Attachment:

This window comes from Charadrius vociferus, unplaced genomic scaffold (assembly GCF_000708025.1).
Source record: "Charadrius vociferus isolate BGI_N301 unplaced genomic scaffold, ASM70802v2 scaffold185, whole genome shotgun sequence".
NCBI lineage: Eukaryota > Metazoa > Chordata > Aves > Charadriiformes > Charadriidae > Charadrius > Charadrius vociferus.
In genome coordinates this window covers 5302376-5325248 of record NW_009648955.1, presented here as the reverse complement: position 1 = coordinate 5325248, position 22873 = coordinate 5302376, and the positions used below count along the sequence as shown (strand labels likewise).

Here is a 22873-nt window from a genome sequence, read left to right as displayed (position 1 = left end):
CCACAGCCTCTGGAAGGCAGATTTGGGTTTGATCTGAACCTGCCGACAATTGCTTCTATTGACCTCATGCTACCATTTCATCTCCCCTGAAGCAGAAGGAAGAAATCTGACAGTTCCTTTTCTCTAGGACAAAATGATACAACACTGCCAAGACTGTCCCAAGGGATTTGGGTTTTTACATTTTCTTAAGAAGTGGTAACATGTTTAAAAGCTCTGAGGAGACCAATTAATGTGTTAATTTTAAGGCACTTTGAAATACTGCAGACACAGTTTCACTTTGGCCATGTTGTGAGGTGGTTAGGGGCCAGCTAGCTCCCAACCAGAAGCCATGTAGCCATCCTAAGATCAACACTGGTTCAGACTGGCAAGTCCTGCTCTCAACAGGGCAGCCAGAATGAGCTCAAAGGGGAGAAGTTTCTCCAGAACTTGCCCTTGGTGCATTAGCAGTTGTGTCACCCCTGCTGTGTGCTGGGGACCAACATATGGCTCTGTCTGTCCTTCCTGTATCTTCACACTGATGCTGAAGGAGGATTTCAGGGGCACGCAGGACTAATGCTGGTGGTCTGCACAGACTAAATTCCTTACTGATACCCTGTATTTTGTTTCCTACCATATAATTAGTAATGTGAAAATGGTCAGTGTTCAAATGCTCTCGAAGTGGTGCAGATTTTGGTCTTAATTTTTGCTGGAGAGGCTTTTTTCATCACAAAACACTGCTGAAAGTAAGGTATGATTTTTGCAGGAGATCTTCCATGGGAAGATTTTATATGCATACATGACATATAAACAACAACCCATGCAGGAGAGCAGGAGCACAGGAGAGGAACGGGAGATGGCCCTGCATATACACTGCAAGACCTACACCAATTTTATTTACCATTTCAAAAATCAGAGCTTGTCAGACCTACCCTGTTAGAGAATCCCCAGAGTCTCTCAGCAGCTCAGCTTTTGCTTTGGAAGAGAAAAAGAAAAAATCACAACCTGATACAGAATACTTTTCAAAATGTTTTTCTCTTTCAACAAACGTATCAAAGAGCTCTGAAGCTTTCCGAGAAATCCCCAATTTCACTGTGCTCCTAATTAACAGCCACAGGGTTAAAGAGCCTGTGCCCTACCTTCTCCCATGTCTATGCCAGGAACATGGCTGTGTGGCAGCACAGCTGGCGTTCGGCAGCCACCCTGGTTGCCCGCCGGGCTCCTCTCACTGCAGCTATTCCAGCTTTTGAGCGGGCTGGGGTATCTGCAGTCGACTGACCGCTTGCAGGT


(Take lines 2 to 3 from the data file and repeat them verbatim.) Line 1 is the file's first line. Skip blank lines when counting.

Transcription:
Source record: "Charadrius vociferus isolate BGI_N301 unplaced genomic scaffold, ASM70802v2 scaffold185, whole genome shotgun sequence".
NCBI lineage: Eukaryota > Metazoa > Chordata > Aves > Charadriiformes > Charadriidae > Charadrius > Charadrius vociferus.